$$t+n*pi<t+(n+1)*pi$$ and $$/(t+n*pi)>1/(t+(n+1)*pi).$$ thus the integral is positive.

The integral is therefore bounded since the integrand is continuous which makes the original in-equality true.

q.e.d.

Is it on the mark now?

Sincerely Yours
Maria.

i) Your 'therefores' are somewhat backwards. sin(t)/(t+n*pi)>sin(t)/(t+(n+1)*pi) implies the integrand is positive. The integrand being positive DOESN'T imply the inequality. So, ii) you don't NEED a common denominator anymore. All the parts are there, you could make the phrasing clearer.

Dick said:
i) Your 'therefores' are somewhat backwards. sin(t)/(t+n*pi)>sin(t)/(t+(n+1)*pi) implies the integrand is positive. The integrand being positive DOESN'T imply the inequality. So, ii) you don't NEED a common denominator anymore. All the parts are there, you could make the phrasing clearer.

Here we go again:

proof:

By applying the limit

$$sin(t)/(t+n*pi)>sin(t)/(t+(n+1)*pi)$$ the integrand becomes positive for all n. The integral is positive and inequality is thusly true.

Best Regards.
Maria.

It's not a 'limit', it's an inequality. But good enough.

Last edited:

## 1. What is the purpose of comparing two integrals?

The purpose of comparing two integrals is to determine if they have the same value or if one is larger or smaller than the other. This can help in evaluating the convergence or divergence of a series or in finding the area under a curve.

## 2. How do you compare two integrals?

To compare two integrals, you can use various methods such as the comparison test, limit comparison test, or direct comparison test. These tests involve comparing the given integral to a known integral that is either larger or smaller, and then using their properties to determine the convergence or divergence of the given integral.

## 3. Can you explain the process of using the comparison test to compare two integrals?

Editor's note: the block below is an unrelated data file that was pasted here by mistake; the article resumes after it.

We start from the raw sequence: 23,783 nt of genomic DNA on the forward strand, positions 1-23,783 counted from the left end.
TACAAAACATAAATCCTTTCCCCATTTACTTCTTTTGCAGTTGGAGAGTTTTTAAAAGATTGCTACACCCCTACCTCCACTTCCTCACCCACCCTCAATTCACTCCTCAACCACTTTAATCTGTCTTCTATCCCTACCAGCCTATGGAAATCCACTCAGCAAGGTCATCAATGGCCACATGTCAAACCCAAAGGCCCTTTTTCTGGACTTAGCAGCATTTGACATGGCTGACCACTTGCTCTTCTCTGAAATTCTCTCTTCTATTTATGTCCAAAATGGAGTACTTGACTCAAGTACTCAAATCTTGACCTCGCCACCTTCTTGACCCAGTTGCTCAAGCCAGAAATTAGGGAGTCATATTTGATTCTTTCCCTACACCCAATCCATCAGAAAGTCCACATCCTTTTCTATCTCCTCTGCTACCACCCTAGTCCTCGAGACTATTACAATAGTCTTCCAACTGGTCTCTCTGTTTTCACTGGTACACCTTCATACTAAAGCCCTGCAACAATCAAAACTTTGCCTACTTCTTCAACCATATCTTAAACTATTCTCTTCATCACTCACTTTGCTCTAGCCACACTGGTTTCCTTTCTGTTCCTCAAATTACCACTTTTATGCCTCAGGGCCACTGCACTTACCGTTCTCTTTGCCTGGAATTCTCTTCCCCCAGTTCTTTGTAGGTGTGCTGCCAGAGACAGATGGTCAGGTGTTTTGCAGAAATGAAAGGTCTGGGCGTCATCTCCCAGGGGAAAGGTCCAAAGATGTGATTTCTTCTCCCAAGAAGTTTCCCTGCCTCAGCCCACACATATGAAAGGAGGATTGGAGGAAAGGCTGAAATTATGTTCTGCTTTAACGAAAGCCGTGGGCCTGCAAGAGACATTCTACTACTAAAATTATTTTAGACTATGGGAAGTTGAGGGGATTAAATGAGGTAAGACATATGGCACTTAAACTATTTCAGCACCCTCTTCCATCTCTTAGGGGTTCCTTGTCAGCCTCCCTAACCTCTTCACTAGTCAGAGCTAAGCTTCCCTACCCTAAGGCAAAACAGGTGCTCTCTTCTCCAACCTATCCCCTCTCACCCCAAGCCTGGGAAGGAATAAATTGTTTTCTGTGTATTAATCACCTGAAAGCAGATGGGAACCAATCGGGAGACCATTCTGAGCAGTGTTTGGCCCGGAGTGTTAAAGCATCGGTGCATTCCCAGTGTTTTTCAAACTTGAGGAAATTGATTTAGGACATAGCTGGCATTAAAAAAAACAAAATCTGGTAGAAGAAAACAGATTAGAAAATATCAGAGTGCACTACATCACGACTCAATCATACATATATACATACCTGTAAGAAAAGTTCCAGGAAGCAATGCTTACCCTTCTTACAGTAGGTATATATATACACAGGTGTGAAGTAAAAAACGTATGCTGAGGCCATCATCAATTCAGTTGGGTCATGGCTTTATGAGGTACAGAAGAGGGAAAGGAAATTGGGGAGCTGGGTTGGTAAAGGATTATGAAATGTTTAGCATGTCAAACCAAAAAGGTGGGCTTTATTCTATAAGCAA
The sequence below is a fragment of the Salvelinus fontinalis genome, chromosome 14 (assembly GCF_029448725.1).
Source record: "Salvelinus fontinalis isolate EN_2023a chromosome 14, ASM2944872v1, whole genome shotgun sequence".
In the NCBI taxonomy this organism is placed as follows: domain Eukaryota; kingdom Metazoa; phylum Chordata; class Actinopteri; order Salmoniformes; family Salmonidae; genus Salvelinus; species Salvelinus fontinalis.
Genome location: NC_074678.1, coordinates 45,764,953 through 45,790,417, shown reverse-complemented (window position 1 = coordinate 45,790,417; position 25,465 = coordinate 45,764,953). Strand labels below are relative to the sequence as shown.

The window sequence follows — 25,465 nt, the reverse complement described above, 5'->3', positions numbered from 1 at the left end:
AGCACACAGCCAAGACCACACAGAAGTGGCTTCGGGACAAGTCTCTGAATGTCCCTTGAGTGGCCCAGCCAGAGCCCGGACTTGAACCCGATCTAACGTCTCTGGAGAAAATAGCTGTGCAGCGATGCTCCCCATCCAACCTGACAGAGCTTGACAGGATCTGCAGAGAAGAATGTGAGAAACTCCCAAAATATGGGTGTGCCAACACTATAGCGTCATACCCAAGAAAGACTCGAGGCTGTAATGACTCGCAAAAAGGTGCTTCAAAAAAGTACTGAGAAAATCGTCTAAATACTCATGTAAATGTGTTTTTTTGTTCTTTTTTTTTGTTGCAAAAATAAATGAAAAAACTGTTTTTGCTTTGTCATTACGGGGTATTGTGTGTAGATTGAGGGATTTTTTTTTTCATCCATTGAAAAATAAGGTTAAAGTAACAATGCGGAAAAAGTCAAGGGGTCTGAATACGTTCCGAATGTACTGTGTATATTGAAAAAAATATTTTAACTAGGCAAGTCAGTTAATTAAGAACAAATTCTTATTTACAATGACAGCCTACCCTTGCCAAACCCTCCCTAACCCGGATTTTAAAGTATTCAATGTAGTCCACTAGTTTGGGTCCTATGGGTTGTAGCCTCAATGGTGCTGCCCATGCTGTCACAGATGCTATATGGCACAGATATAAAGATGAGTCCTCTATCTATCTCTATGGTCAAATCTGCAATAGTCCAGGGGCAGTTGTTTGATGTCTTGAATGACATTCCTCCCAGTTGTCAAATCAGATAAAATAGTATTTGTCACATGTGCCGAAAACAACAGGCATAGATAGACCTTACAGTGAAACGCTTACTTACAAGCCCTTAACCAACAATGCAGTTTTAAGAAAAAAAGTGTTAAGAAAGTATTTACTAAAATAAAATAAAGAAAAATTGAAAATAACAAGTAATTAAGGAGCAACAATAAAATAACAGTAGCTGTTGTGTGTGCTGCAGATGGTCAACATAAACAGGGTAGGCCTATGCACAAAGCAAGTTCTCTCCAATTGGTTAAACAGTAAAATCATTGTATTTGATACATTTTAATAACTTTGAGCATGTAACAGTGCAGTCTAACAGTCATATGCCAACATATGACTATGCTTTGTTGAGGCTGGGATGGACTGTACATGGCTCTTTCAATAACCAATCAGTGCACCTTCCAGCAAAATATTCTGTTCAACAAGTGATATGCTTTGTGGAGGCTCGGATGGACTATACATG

To use the comparison test, you first need to find a known integral that is either larger or smaller than the given integral. Then, you compare the two integrals and use their properties to determine if the given integral is convergent or divergent. If the known integral is convergent, then the given integral must also be convergent. If the known integral is divergent, then the given integral must also be divergent.

## 4. Are there any other methods for comparing two integrals?

Yes, there are other methods for comparing two integrals such as the ratio test and the root test. These tests involve taking the limit of the ratio or the root of the given integral and comparing it to a known value to determine the convergence or divergence of the given integral.

## 5. Can you provide an example of using the comparison test to compare two integrals?

For example, if we want to compare the integral ∫1 1/x dx to the integral ∫1 1/x2 dx, we can use the comparison test by first noting that 1/x < 1/x2 for all x ≥ 1. Then, we can integrate both integrals and see that ∫1 1/x dx = ln(x)|1 = ∞ and ∫1 1/x2 dx = -1/x|1 = 1. Since the known integral ∫1 1/x2 dx is convergent, the given integral ∫1 1/x dx must also be convergent.